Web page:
A Sample Client Feedback Form

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An important part of improving the service offered to clients is listening to what they have to say. The widely used client feedback form which we’ve been providing since 2003 is now available for download again after a brief hiatus.

Since first making it available here in 2003, the CounsellingResource.com client feedback form has found its way into many practices across the world. Up until earlier in 2011, it had been available for download directly from the site. But in the course of reorganising some content, we removed a few old downloads, including an Excel spreadsheet for logging clinical contact hours and — in what turns out to have been a bit of a lapse — the contact form.

In the intervening months, several people wrote to ask about the client feedback form and where it could be downloaded, and I was happy to pass along a copy by email. When someone recently got in touch from a BACP (British Association for Counselling and Psychotherapy) journal asking about it, we decided it was time to restore the form for easier direct download. So here it is, along with the original (2003) version of the article discussing it:

Download the client feedback form (PDF) here.

Original Introduction

It is hard to find any practitioner in counselling or psychotherapy who is ambivalent about soliciting feedback from clients using forms: the whole area is subject to significant and sometimes heated debate about important topics like objectivity and systematic bias, client autonomy, and the potential for devaluing the human experience of counselling.

Getting Feedback is an Important Part of Practice Management

Without entering into this debate in depth, CounsellingResource.com does believe that when sensitively positioned with clients, carefully designed feedback forms can provide one part of an overall picture which will be useful to practitioners both for their own professional development and for improving the service offered to clients. Feedback forms are not by any means the only source of information which practitioners will consider when planning professional development or service quality, and naturally they cannot replace the ordinary verbal feedback received during the counselling hour. However, forms can provide a number of advantages over ordinary verbal feedback:

Anonymity
Forms completed at home and returned by post provide clients a degree of anonymity and an opportunity to express any thoughts or feelings which they might — for whatever reason — be reluctant to convey in person.
Specificity
Forms can ask specific questions about individual areas which counsellors consider important either for theoretical or practical reasons.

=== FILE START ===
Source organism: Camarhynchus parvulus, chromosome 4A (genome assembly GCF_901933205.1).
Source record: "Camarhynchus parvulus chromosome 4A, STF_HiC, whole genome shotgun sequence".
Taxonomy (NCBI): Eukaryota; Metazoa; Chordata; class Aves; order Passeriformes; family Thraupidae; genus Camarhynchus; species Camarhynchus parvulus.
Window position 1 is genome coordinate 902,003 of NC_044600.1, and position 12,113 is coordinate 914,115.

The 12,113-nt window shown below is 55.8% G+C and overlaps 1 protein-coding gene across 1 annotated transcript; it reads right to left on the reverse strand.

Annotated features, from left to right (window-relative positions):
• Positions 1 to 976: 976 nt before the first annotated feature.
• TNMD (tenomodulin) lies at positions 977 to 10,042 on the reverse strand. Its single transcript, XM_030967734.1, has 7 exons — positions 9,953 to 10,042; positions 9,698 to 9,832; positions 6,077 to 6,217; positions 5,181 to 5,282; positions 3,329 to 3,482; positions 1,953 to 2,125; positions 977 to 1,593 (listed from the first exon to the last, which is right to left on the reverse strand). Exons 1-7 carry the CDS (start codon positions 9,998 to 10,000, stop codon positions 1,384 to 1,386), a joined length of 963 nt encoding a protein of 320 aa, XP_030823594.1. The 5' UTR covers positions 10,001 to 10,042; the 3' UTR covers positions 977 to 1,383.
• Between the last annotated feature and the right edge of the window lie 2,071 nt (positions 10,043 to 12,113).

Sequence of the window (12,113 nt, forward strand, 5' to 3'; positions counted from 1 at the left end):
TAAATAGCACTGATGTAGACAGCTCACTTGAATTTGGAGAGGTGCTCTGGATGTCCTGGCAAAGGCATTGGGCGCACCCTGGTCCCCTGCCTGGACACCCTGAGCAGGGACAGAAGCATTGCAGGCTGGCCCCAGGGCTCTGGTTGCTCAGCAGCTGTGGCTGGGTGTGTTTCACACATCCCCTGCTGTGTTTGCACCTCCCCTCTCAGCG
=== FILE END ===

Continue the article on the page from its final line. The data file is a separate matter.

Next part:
Quantitative character
No form does a good job of capturing the intersubjective differences between clients providing the same answer to identical questions, but nevertheless a form can provide a quantitative framework for spotting significant trends or consistencies and exploring them further.

An Example Feedback Form

As an example, the feedback form available here is that used by the Managing Editor in his own work. Divided into four sections, the form is designed to provide a clear evaluation of clients’ experience in terms of:

  1. the working relationship with their counsellor,
  2. the results or impact of working with their counsellor,
  3. their overall level of satisfaction with the service, and
  4. any other areas the client might like to flag for attention.

Undoubtedly individual practitioners will prefer to emphasize certain of these areas more than others, and the theoretical framework within which they work will mean that additional questions may be necessary, while others included here will be less relevant.

The form is provided to clients at the conclusion of working together, along with a stamped and self-addressed envelope; every effort is made to let the client know that they are not in any way obliged to complete the form, and some prefer not to do so. Coming as it does at the end of time spent working together, the relationship is usually such that the form can be positioned appropriately and sensitively with the client.

You can download the client feedback form (PDF) here.

All clinical material on this site is peer reviewed by one or more clinical psychologists or other qualified mental health professionals. This specific article was originally published by on and was last reviewed or updated by Dr Greg Mulhauser, Managing Editor on .

Overseen by an international advisory board of distinguished academic faculty and mental health professionals with decades of clinical and research experience in the US, UK and Europe, CounsellingResource.com provides peer-reviewed mental health information you can trust. Our material is not intended as a substitute for direct consultation with a qualified mental health professional. CounsellingResource.com is accredited by the Health on the Net Foundation.

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